Sorry, AJ, I just cannot agree with your 3rd take. SDD is one of the most underwhelming roller coasters I've ever ridden. I thought 7DMT was tame, SDD takes coaster lameness to a new level. 7DMT is a far superior experience to SDD even if for younger kids (still has a 38" height requirement though). The launches are flat out boring and overhyped, and unlikely the under-performing swinging on 7DMT, the trains that look like they might "slink" around the track, actually don't do ANYTHING.

I'm totally on board with #4. ToT is a masterpiece, which is why I was so impressed with GotG:MB at DCA. Even though California's tower was vastly inferior to Florida's, GotG:MB actually ends up nearly on level terms with its Florida cousin. However, the ambiance, theming, and overall ride experience, accentuated by the random drop patterns, is a complete package that is tough to beat.

I haven't ridden MMRR yet, but I actually think MFSR is a better ride than RotR. RotR is just missing that extra something to sell the complete experience. I think the whole attraction is ambitious, and has the potential to be the homerun that Disney had envisioned, but after 3 tries, we never got the perfect run from start to finish. There are just too many spots for something to go wrong and to take you out of the moment, and I highly doubt Disney will ever reach a point where they can deliver that complete, seamless experience on a consistent basis.

As far as your first take, I think DAK is still my #2 park at WDW. The one big problem I have with DHS is that while the food has significantly improved over the past few years, there's still not that great table service restaurant to warrant spending an entire day at the park. For me, a top theme park needs that draw to keep you from wanting to leave for a sit down meal somewhere else. EPCOT and DAK both have those amazing sit-down restaurants that keep you in the park from open to close. I'm also not a fan of the haphazard flow of the park and the clustering of attractions in certain areas with lots of dead space in between. The overall layout of EPCOT and DAK are far superior, and instead of walking from attraction A to attraction B, you actually feel like you're going on a journey somewhere when walking between rides.

Edited: November 9, 2020, 9:01 PM

YES, AJ, YES! MGM was great back in the day and now the new DHS is wonderful, and the park has a bright future. Plenty of room to grow in the backstage areas off Sunset and the current Animation Courtyard. The Golden Age Hollywood theme is well done here, more so than DCA. Walking through the turnstiles always feels special. The attractions are great, the food IS very good, and the excitement is back at The Studios!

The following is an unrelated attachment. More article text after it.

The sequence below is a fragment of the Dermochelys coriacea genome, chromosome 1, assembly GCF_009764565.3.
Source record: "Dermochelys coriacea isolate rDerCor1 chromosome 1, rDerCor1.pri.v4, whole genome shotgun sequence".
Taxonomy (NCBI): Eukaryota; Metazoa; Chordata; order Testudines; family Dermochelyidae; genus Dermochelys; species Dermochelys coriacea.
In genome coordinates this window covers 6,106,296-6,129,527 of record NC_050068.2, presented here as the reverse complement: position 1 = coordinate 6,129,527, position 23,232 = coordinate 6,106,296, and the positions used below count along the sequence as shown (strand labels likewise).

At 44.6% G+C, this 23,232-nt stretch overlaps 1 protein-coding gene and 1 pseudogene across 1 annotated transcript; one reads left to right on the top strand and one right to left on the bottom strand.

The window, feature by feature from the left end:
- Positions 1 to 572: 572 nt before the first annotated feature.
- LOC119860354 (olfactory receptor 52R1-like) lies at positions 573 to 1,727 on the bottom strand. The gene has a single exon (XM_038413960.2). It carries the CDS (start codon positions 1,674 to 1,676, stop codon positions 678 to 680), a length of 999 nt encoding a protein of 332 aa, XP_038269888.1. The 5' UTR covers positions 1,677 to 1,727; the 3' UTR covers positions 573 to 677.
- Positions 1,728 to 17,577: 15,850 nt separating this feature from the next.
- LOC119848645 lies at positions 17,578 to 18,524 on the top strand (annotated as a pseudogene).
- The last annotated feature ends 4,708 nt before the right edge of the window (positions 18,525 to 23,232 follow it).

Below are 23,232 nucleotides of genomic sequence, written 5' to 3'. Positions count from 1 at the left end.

November 10, 2020, 2:45 PM

AK is by far the best Disney park, then Magic Kingdom.
So DHS is #3...

I was hoping for Disney management to close the entire DHS for two years and make it a Star Wars park. The board of directors at Disney listened attentively during my presentation but ultimately decided to just add a few things.

Just image an area with two suns, we already have one, just need to add one more… Tatooine was going to be the centerpiece of the park.

November 10, 2020, 6:01 PM

AJ: "Think about it like this: Flight of Passage is spectacular, but would it work if it were plopped in the middle of a theme park without any other Avatar-related content? Not really..."

I Respond: Which is tantamount to conceding that FOP is a theme park attraction and that TOT is a carney ride that can succeed operating in a Wal-Mart parking lot.

Not sure what to think about that.

Edited: November 10, 2020, 11:40 PM

Glad to see this generated some discussion. As for a few of the comments...

Russell, from a pure coaster perspective, I actually think Slinky is a better ride than Seven Dwarfs. There's a lot more going on than the two short coaster sections Seven Dwarfs has, and in my opinion it's the more intense coaster as well (though both are very tame since they're junior coasters). I will agree that Seven Dwarfs is the better overall attraction due to the queue and dark ride elements, but I'm not sure how much young children particularly care for such things.

As for your food comment, I will say that I give very little weight to dining options, particularly full service options. When I'm at a park, I rarely take the time to do a full sit down meal, and while I will give a park bonus points for unique counter service offerings, I won't take away if they're merely satisfactory. For those who weigh more heavily on the culinary part of the day, DHS does fall short. However, I disagree with your assessment of layouts...to me, Epcot and DAK feel like they've got far more dead space than DHS, even if the park doesn't take the time to fully transition between sections.